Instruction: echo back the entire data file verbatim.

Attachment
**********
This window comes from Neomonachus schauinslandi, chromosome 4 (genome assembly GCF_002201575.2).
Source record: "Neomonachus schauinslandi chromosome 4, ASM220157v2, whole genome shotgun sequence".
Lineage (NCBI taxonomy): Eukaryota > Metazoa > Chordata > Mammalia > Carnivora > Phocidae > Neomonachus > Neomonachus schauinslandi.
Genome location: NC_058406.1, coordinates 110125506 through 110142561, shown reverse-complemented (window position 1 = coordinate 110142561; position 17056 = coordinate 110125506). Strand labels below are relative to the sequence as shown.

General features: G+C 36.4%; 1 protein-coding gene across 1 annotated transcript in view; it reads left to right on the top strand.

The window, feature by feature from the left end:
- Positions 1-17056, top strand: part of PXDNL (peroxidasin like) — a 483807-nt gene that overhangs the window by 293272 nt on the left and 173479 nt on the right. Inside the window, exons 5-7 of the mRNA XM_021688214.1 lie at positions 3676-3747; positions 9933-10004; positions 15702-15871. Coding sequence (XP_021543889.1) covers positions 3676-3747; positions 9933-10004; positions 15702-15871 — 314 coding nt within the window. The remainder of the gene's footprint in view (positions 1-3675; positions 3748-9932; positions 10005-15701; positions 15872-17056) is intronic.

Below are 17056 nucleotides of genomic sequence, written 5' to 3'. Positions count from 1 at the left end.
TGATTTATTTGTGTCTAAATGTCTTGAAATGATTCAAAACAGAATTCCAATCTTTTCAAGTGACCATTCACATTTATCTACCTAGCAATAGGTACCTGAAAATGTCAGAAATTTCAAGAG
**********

This window comes from Neomonachus schauinslandi, chromosome 4 (genome assembly GCF_002201575.2).
Source record: "Neomonachus schauinslandi chromosome 4, ASM220157v2, whole genome shotgun sequence".
Lineage (NCBI taxonomy): Eukaryota > Metazoa > Chordata > Mammalia > Carnivora > Phocidae > Neomonachus > Neomonachus schauinslandi.
Genome location: NC_058406.1, coordinates 110125506 through 110142561, shown reverse-complemented (window position 1 = coordinate 110142561; position 17056 = coordinate 110125506). Strand labels below are relative to the sequence as shown.

General features: G+C 36.4%; 1 protein-coding gene across 1 annotated transcript in view; it reads left to right on the top strand.

The window, feature by feature from the left end:
- Positions 1-17056, top strand: part of PXDNL (peroxidasin like) — a 483807-nt gene that overhangs the window by 293272 nt on the left and 173479 nt on the right. Inside the window, exons 5-7 of the mRNA XM_021688214.1 lie at positions 3676-3747; positions 9933-10004; positions 15702-15871. Coding sequence (XP_021543889.1) covers positions 3676-3747; positions 9933-10004; positions 15702-15871 — 314 coding nt within the window. The remainder of the gene's footprint in view (positions 1-3675; positions 3748-9932; positions 10005-15701; positions 15872-17056) is intronic.

Below are 17056 nucleotides of genomic sequence, written 5' to 3'. Positions count from 1 at the left end.
TGATTTATTTGTGTCTAAATGTCTTGAAATGATTCAAAACAGAATTCCAATCTTTTCAAGTGACCATTCACATTTATCTACCTAGCAATAGGTACCTGAAAATGTCAGAAATTTCAAGAG